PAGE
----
The case of innovation in the space industry
Innovation is one of the major themes in management. The capacity to innovate is considered to be critical for businesses to succeed. However, if we look at the space industry, we can see that innovation should be bridled with caution if a strategy is to succeed.
Conventional wisdom claims that the rapid adoption of new technologies improves the performance and survival of companies. Already at the beginning of the 20th century, Joseph Schumpeter had demonstrated the link between innovation and industrial success. In the 1990s, other scholars, such as Joel Mokyr, followed suit while explaining the inertia (the slow adoption of new technology) as being due to the phobic and irrational attitudes of managers. Against this backdrop, the space industry provides an interesting, and even paradoxical, example: this highly technological sector is a symbol of innovation, yet it considers it necessary to adopt a cautious approach. This is a requirement for telecommunications satellite operators, for whom reliability is more important than novelty, a factor that entails risk.
Uncertainty in the space industry
Innovation is a complex phenomenon that does not automatically guarantee success, progress and profits. For example, it has been demonstrated that over 60% of innovations led to failures. In addition, many companies legitimately postpone the adoption of innovations in several cases: for example, when an innovation would cannibalize an existing product or make it obsolete, or when the costs turn out to be too high compared with the expected profits. Do these factors explain the inertia-based strategy observed in the space industry?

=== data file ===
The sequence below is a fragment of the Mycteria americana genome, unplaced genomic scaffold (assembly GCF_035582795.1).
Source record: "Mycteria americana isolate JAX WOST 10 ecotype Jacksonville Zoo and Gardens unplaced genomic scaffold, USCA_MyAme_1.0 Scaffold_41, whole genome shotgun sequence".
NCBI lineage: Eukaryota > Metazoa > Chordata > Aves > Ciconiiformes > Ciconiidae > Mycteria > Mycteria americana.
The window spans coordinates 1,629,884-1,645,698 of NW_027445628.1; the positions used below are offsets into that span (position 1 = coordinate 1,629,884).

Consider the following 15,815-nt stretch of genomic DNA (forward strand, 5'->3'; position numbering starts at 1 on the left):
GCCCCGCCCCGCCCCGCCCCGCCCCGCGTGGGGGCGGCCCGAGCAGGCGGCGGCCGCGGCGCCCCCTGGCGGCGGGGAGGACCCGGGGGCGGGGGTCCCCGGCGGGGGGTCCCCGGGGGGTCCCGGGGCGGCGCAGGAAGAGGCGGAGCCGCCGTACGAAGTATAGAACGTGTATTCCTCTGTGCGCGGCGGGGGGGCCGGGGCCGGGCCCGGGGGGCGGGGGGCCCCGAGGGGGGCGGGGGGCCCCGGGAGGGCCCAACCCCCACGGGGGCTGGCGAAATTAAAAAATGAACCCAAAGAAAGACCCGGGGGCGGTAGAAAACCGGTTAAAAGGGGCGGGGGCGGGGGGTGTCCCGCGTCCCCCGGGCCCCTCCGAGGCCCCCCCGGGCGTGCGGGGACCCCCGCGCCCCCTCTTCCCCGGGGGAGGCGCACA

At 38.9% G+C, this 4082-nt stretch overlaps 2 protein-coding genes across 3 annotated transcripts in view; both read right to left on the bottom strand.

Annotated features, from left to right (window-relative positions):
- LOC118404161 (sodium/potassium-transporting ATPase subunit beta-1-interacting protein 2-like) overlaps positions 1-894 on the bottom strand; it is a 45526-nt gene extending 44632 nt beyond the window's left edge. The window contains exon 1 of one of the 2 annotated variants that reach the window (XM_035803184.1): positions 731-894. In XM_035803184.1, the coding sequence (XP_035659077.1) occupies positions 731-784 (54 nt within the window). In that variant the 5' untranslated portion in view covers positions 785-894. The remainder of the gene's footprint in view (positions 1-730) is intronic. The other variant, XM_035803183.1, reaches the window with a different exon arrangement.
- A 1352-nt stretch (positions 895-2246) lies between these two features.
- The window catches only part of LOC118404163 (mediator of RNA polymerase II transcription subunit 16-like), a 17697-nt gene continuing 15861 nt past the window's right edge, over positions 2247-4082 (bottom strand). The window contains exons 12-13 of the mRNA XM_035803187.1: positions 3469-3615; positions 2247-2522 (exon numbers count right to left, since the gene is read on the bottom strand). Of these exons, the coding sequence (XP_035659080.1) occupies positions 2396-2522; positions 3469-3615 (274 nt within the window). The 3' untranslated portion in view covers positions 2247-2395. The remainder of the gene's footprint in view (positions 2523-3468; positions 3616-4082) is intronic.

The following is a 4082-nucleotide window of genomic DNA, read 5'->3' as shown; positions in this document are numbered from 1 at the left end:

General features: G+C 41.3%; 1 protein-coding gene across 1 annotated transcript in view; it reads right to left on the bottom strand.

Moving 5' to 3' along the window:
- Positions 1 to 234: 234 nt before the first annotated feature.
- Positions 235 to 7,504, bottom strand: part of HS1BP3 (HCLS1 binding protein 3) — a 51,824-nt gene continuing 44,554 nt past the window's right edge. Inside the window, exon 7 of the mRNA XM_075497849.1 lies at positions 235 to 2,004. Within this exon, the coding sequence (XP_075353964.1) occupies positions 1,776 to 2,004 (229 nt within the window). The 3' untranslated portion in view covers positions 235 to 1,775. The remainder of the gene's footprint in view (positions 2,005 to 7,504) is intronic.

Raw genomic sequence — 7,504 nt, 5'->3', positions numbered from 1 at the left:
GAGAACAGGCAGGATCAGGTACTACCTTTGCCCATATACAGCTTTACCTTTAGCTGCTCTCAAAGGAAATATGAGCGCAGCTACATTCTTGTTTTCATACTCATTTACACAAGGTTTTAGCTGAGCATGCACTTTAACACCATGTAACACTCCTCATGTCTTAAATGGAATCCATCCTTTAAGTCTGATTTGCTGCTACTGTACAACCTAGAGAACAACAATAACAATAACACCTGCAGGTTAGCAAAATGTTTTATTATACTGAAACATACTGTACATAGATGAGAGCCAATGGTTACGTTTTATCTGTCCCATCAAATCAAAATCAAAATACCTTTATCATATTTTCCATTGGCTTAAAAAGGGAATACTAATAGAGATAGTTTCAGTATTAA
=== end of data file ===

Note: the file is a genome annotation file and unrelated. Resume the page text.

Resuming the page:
By its very nature, the use of new technology by the space industry entails a risk: ground testing of a component, even under conditions that simulate space, may not accurately predict its behaviour in flight. It may perform perfectly, or prove faulty and no-one can be sure ahead of time! The result is that satellite manufacturers tend to favour an inertia-based strategy with which technological changes are adopted in an extremely cautious manner. Only tried and tested innovations are implemented. The cost of failure makes both manufacturers and their customers behave cautiously.
Reliability is a source of competitive advantage in space telecoms
Caution features strongly in the space telecommunications sector, because the reliability of satellites is a major competitive advantage. To ensure the greatest reliability, manufacturers have set up perfectly tuned organisations and processes. This is why the cycle of design, development and manufacture of satellites is broken down – and must continue to be so, into successive phases: Phase 0 > Mission analysis; Phase A > Feasibility study; Phase B > Preliminary design; Phase C > Detailed design; Phase D > Manufacturing and testing; Phase E > Exploitation; Phase F > Decommissioning. While this approach helps ensure high levels of reliability, it also brings with it considerable structural inertia.